I was 14 and we were in Macon to visit my mother’s sisters, Aunt Frank and Aunt Cooter. Their real names were Francis and Aileen, but no one called them that, it was always Frank and Cooter and my momma Wynokie. In those days, the trip from Savannah took awhile. I-16 hadn’t been completed all the way between the two cities, so you had to exit and take the two-lane till you could get back on the fancy new interstate. I don’t remember listening to any specific music on that long drive, but I’d be willing to bet it was country.
At home, there were few records. There was a Luke the Drifter record, with “Be Careful of Stones that You Throw,” a compilation that included Buck Owens singing “The Race is On” and an Elvis gospel album next to a Jesus Christ Superstar soundtrack that the neighbors gave me, because they were too religious for it. So what little musical background I had did little to prepare me for a joy ride with one of my older cousins. I don’t remember where we went, what kind of car we were in, or any other detail except the music coming out of this 8-track player.
Friends, I’m talking about Heavy Metal: Superstars of the 70’s: Volume 2, a Warner Brothers product that not only introduced me to Jimi Hendrix, Black Sabbath, Alice Cooper, Led Zeppelin, Yes and the Doors, but also the Allman Brothers Band, Delaney and Bonnie, Dr. John, Van Morrison and the Grateful Dead. If there was a Rosetta stone, a ground zero, an A. afarensis, a gateway drug, this was it.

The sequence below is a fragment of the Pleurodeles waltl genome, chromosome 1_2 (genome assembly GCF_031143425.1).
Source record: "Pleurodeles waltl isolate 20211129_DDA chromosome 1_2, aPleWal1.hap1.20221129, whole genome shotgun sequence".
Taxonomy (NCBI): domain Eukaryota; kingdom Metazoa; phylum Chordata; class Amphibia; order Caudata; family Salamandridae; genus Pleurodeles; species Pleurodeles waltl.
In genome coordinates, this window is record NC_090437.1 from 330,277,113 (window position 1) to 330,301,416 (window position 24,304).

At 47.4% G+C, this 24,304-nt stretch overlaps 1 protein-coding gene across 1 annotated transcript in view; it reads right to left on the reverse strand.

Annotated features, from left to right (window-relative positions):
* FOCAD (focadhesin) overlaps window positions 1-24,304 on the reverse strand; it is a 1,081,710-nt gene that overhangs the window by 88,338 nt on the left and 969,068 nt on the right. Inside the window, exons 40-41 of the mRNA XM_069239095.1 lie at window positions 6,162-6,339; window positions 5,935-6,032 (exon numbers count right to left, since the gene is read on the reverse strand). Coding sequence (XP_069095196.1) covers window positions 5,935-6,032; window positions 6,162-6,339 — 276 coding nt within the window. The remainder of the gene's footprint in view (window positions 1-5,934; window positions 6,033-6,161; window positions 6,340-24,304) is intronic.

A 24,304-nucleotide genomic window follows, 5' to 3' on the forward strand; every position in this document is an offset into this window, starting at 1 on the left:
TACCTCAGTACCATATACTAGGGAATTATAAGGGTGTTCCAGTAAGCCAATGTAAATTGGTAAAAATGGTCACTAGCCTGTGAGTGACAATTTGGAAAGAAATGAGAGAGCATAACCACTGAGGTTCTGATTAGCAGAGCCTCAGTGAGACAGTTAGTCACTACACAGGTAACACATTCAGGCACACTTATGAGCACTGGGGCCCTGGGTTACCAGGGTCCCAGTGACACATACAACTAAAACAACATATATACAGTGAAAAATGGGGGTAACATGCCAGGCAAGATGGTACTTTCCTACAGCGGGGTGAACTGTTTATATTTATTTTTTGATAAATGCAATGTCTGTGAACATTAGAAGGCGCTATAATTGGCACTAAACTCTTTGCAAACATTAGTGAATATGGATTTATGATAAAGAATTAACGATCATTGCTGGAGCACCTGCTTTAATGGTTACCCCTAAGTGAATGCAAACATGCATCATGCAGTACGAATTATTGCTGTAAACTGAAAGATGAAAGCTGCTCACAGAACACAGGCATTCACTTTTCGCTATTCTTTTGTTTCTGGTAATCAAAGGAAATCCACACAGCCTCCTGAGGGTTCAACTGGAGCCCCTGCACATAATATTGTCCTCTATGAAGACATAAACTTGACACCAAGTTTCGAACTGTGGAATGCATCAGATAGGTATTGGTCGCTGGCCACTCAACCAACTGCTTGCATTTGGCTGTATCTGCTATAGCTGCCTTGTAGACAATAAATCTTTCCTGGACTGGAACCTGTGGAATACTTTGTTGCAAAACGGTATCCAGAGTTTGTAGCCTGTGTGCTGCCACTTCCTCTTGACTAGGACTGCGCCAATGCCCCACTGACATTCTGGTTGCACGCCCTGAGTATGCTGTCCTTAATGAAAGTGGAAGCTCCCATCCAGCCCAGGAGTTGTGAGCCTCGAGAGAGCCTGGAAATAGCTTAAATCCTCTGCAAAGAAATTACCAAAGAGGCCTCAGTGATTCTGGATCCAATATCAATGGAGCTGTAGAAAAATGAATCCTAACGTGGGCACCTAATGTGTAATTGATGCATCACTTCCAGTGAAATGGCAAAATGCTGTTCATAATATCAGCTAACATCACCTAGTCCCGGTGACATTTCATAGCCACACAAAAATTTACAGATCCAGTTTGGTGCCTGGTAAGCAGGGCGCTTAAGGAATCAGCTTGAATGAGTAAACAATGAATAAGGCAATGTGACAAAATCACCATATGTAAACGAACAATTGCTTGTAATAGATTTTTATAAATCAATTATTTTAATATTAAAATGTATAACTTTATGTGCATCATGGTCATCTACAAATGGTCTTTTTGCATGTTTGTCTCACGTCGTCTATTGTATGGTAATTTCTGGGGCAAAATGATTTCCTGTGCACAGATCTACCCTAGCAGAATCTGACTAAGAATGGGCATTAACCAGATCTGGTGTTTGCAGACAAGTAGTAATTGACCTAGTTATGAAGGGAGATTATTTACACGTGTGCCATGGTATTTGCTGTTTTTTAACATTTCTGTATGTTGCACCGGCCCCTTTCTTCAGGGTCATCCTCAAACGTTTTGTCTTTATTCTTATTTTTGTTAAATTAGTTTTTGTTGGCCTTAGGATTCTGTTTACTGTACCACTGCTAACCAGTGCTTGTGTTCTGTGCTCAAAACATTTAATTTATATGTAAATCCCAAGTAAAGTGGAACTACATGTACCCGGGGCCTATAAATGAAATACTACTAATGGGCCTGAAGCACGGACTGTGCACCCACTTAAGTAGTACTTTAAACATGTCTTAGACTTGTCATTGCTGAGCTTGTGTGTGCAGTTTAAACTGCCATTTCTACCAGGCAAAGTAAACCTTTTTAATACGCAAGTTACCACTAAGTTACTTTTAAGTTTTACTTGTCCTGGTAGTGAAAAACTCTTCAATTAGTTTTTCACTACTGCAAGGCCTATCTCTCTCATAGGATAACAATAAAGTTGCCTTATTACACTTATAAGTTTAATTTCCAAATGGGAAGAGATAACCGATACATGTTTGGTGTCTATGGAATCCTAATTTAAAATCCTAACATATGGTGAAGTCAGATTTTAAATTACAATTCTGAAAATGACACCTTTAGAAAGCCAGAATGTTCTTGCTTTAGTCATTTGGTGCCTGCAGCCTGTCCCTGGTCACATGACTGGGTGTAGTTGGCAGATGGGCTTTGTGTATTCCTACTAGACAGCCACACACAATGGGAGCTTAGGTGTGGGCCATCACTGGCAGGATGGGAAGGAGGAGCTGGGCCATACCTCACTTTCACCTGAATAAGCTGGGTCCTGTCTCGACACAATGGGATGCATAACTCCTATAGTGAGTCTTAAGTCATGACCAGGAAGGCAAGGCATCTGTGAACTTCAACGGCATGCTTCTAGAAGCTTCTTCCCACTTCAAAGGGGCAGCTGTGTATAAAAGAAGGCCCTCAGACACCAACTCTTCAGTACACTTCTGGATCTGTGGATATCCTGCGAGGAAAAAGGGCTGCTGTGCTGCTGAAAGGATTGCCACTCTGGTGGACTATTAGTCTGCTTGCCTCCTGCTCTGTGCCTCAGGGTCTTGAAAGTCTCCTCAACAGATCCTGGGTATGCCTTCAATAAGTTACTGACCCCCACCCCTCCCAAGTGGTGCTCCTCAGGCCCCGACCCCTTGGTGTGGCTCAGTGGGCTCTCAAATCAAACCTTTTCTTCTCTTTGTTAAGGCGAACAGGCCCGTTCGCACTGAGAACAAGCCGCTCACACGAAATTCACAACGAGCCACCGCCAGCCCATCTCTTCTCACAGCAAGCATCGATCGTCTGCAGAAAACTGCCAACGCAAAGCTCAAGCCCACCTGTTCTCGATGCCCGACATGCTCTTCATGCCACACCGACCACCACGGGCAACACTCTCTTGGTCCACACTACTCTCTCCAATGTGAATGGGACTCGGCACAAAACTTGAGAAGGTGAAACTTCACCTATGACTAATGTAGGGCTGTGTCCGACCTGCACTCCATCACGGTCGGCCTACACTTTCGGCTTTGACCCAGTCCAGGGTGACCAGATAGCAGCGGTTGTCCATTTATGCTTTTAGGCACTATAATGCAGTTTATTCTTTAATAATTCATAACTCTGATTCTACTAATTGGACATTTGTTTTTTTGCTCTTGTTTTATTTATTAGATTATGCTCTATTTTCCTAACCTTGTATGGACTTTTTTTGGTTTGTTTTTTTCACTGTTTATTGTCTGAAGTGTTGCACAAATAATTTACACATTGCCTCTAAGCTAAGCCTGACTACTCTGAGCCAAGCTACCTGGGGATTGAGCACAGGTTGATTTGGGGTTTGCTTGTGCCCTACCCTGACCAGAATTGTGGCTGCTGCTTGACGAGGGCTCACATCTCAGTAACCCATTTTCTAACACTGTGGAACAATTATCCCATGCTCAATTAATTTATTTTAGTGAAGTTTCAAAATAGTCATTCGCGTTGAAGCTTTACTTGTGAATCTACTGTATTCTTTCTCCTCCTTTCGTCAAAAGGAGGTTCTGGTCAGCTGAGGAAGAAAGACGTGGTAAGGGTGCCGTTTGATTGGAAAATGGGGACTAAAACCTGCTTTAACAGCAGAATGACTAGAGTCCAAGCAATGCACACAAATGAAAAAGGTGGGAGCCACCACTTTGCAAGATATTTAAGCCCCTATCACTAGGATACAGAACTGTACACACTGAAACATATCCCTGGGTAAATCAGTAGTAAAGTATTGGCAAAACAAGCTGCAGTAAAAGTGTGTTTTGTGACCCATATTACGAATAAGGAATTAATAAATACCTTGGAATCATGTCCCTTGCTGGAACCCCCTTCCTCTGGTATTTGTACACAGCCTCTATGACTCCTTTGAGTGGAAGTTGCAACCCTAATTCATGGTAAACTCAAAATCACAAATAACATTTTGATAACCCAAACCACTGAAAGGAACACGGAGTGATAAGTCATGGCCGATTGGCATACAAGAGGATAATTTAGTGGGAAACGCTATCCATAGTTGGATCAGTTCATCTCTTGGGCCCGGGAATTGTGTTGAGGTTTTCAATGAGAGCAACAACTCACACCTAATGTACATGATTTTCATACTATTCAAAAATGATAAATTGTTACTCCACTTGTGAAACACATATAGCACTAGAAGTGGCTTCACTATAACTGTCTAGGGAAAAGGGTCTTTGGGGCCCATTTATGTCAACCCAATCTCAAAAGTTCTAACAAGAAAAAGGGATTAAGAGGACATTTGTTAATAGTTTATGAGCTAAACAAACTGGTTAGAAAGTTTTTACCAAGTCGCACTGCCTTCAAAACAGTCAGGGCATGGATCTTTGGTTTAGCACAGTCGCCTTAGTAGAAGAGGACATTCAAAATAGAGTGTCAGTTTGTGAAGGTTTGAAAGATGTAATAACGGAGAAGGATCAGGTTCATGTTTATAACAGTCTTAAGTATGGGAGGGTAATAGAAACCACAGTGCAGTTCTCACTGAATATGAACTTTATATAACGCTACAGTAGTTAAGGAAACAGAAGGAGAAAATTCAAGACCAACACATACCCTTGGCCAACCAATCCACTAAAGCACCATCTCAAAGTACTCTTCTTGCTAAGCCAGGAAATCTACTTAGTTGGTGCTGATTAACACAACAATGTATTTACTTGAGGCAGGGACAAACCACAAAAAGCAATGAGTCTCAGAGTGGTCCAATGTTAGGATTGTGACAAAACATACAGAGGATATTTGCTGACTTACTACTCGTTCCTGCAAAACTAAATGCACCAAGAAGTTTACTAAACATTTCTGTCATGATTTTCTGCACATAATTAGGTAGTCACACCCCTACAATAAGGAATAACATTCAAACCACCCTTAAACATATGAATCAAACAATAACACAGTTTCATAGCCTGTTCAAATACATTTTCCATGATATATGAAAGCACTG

Spinning off from one record, I found the heavy metal sludge of Black Sabbath’s “Iron Man,” the slamming proto-punk garage rock of MC5’s “Kick Out the Jams,” the fabled power chords of “Smoke on the Water,” the funk of T. Rex’s “Bang a Gong,” “Give it to Me” (J. Geils Band), the swampy night-tripping music of Dr. John and Led Zeppelin’s “D’yer Mak’er.” Not only were there the big stars of the day, but I was also introduced to bands like Blues Image, War and Delaney & Bonnie. In a time before MTV and even widespread FM radio in Georgia, this was like shining a flashlight in a possum’s eyes; the reflection was luminous. This treasure map led me down so many paths, but each one was worth it. I was now condemned to a life of collecting records, reading liner notes to see who wrote a song, attending concerts, filling my brain with musical minutiae, haunting record stores and methodically searching through their bins for that one record I didn’t know I needed till I found it.
So, here’s what I want to know: any chance I can sue Warner Brothers for not putting a warning label on Heavy Metal: Superstars of the 70’s: Volume 2? I mean, it’s been 32 years and I still can’t give it up.